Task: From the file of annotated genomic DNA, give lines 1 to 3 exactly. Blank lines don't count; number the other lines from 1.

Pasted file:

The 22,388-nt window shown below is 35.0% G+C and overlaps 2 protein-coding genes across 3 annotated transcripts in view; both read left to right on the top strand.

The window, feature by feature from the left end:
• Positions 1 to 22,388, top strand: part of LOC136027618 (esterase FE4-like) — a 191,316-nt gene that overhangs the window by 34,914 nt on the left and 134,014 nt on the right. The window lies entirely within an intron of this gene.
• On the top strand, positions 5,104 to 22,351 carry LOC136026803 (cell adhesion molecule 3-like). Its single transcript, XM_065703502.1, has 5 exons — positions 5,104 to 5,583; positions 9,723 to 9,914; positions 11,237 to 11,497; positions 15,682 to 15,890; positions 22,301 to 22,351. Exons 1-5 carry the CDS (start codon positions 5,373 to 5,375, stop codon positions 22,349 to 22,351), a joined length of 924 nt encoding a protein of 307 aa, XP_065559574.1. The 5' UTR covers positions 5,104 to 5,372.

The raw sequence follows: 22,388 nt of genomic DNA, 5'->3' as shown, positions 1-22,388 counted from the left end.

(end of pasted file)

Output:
The 22,388-nt window shown below is 35.0% G+C and overlaps 2 protein-coding genes across 3 annotated transcripts in view; both read left to right on the top strand.

The window, feature by feature from the left end:
• Positions 1 to 22,388, top strand: part of LOC136027618 (esterase FE4-like) — a 191,316-nt gene that overhangs the window by 34,914 nt on the left and 134,014 nt on the right. The window lies entirely within an intron of this gene.